/ Voie Normale for Grandes Jorasses?

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Chris Ellyatt - on 07 May 2013
Hi there

Been hearing a lot over the last few years about the Whympher Couloir becoming too crevassed etc to be objectively 'safe' during the summer months.

Which route would people now recommend as the easiest route for ascending this set of summits? And if the grade is around D/D+, how does this compare to route on other mountains of the same grade?

Thanks very much!

Chris
MG - on 07 May 2013
In reply to Chris Ellyatt: Are you getting your mountains confused? The Whymper Couloir leads to the Aiguille Verte. I've not climbed it but have had a good look, it should be OK early season in cold weather. The GJ nomral route is I think much as it has always been - long and serious. Both get AD (which is not necessarily a helpful piece on information)
Doug on 07 May 2013
In reply to MG: there's also a Whymper couloir on the Grandes Jorrasses - see http://www.summitpost.org/normal-route/160084
here's an extract

"these days the Grandes Jorasses normal route is more often used going down than up. Remember - it's relatively long, complex, and can be difficult to negotiate in bad weather or if you're very tired. The safest hours for a daytime cross of the Whymper couloir are a) before 10 AM or b) after sunset. Any other daytime hour is a gamble"
OwenM - on 07 May 2013
In reply to Chris Ellyatt: I did it by the Hirondelles ridge which I'd really recommend (D+ some pitches of IV and maybe one or two of V). We traversed the mountain and descended via the Rochefort Arete a fantastic if very long day.
MG - on 07 May 2013
In reply to Doug:
> (In reply to MG) there's also a Whymper couloir on the Grandes Jorrasses - see http://www.summitpost.org/normal-route/160084
> here's an extract


Thanks - I stand corrected.
cariva - on 07 May 2013
In reply to Chris Ellyatt:

Don't want to hijack the thread but I also have a question for someone out there: How long does it take to cross the couloir?

Thanks
Frank4short - on 07 May 2013
In reply to Chris Ellyatt: For those of you GJ questions, if you aren't given the answers you need in a bit. Then try mailing Lucca Signorelli (sp?) of this parish as he's the resident GJ expert round here (and actually pretty much everywhere, I believe he's responsible for the summitpost GJ page).
Luca Signorelli - on 07 May 2013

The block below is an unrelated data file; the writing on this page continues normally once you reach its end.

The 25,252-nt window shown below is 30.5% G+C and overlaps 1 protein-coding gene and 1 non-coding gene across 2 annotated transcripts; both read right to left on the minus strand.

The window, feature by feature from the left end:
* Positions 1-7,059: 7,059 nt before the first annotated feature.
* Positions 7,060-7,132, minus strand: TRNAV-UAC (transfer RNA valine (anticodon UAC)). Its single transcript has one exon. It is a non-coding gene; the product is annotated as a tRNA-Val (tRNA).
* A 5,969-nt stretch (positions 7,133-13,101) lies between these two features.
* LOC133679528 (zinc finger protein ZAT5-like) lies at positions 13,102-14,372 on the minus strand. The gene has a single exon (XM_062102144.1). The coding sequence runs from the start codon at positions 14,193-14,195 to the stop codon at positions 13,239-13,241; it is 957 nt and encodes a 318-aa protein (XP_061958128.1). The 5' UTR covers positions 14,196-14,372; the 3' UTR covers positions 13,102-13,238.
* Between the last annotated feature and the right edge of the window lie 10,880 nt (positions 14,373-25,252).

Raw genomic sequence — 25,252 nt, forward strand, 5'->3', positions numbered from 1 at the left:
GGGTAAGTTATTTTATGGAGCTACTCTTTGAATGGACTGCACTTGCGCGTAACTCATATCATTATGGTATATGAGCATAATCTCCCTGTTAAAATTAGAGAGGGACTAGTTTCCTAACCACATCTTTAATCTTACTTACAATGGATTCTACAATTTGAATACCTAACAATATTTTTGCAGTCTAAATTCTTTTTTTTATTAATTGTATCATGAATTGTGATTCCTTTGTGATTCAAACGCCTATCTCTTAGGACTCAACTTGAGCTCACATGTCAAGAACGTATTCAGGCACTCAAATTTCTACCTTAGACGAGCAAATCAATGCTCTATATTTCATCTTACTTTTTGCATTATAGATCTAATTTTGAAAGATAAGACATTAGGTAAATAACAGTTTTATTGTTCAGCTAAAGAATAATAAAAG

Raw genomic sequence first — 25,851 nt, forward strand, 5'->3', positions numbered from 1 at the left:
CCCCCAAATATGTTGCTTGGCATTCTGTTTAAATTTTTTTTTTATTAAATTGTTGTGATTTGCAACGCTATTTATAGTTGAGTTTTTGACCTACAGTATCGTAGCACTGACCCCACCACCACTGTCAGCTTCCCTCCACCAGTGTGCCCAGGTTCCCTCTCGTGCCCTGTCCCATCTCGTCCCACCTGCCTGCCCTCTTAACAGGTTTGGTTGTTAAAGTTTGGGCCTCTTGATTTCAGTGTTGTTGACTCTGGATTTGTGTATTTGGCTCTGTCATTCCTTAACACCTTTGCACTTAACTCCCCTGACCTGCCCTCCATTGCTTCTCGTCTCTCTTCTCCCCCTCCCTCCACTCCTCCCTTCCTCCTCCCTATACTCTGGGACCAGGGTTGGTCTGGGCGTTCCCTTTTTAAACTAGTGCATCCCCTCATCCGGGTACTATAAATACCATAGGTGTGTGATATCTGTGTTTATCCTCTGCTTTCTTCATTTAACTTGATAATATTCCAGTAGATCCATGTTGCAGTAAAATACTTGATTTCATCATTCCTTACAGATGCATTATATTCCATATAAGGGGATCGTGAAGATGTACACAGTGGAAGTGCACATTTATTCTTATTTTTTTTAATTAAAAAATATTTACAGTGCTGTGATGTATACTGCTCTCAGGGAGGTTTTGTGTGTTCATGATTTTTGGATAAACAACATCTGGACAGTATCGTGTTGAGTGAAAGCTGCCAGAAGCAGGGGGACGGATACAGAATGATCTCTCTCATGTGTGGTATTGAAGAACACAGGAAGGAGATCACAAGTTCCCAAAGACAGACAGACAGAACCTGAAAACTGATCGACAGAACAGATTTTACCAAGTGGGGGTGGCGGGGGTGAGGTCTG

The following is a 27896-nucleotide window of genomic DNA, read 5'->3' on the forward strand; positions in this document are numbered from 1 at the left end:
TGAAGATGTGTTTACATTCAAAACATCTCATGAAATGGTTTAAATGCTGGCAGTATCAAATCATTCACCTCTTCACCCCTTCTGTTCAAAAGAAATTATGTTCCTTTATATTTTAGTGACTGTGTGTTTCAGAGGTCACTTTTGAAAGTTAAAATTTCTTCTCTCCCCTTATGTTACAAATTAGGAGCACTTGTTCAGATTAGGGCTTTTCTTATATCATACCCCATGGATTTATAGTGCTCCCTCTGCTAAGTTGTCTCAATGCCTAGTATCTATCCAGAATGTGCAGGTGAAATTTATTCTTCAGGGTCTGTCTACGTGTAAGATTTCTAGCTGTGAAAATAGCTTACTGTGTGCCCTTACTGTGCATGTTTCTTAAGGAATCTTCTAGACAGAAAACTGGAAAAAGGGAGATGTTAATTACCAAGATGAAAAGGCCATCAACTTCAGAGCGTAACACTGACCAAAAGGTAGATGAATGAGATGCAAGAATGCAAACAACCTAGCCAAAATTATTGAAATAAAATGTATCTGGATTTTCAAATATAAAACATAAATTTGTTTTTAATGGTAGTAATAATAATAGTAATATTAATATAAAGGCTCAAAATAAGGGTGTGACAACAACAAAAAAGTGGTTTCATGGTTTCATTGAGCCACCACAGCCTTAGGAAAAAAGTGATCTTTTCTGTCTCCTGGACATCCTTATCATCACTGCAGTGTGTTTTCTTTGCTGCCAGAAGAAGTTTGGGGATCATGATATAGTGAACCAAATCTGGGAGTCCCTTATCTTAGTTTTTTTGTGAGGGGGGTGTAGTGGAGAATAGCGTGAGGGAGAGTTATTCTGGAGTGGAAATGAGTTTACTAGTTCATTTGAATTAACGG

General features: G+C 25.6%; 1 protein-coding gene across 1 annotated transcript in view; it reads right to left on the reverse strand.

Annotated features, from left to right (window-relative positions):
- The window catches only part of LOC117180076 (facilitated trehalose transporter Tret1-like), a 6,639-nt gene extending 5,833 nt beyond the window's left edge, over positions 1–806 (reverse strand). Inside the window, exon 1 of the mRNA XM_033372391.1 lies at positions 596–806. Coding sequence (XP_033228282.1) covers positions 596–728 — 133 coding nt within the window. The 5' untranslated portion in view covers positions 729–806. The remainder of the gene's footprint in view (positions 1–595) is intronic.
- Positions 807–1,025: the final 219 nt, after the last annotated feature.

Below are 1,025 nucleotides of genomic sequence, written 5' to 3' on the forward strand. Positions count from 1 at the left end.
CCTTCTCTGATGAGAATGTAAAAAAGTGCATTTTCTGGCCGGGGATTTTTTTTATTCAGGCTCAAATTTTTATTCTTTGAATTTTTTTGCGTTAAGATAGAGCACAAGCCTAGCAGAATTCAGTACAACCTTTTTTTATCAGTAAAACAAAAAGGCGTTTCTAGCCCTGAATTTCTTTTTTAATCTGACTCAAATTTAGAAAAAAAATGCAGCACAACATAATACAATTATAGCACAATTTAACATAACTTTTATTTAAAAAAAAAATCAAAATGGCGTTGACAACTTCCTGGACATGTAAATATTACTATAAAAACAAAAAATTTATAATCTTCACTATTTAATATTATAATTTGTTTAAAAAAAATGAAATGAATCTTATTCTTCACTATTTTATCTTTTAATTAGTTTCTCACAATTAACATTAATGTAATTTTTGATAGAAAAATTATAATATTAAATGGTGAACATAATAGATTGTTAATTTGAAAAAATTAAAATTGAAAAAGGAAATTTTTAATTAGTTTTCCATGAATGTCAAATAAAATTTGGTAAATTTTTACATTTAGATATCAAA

In reply to Chris Ellyatt:

Hi Chris, at the moment by far and large the most frequented route of the GJ is the West Ridge via the Rochefort Ridge, in two days from the Torino hut via the Canzio hut (that may be replaced this year or next year with yet another hi-tech dj console like the Gervasutti!).

Descent is still through the old normal route. However, because of the shameful state of abandon of the Boccalatte hut, and because of the the dry conditions often found in late season, it's becoming more and more common to attempt the descent from the Hirondelles. This is NOT an easy or a normal route, and requires a very careful planning. If I was in you, I'll check in Courmayeur, and I'll probably stick to the normal route in descent. "Normal route" means descent via the Rochers Whymper, not the Pt. Walker variation passing below the Big Serac.
Luca Signorelli - on 07 May 2013
In reply to cariva:
> (In reply to Chris Ellyatt)
>
> Don't want to hijack the thread but I also have a question for someone out there: How long does it take to cross the couloir?
>
> Thanks

The crossing itself it's 30 minutes more or less in normal conditons. The most difficult bit is the transition from the top of the Reposoir to the Couloir itself, normally there's a fixed rope. Movements of the glacier may change this
jon on 07 May 2013
In reply to Luca Signorelli:
> (In reply to Chris Ellyatt)
> via the Canzio hut (that may be replaced this year or next year with yet another hi-tech dj console like the Gervasutti!).

Aaaaarrrgghhh no! Please say you're joking Luca.
walts4 - on 08 May 2013
In reply to cariva:
> (In reply to Chris Ellyatt)
>
> Don't want to hijack the thread but I also have a question for someone out there: How long does it take to cross the couloir?

We descended the route late last year. Coming off the Rochers Whymper are a series of new bolts with short 25mtr abs that suddenly finish before the schrund, however a very tatty old fixed rope starts whose anchor points you can use to ab & overcome the schrund.
You then cross the couiloir to a ice fall which you descend in order to reach the top of the Roche de Reposoir. We managed all of this in about 1 hour just as it was going dark, hopefully there will be a track in to assist in showing you the way.
Good luck
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adnix - on 08 May 2013
In reply to Chris Ellyatt:

The traverse graded D was longer than Frendo Spur but about the same difficulty. If you can do other big D routes in guidebook times Jorasses is no exception. I think it's quite similar to traverse of the Meije but longer.

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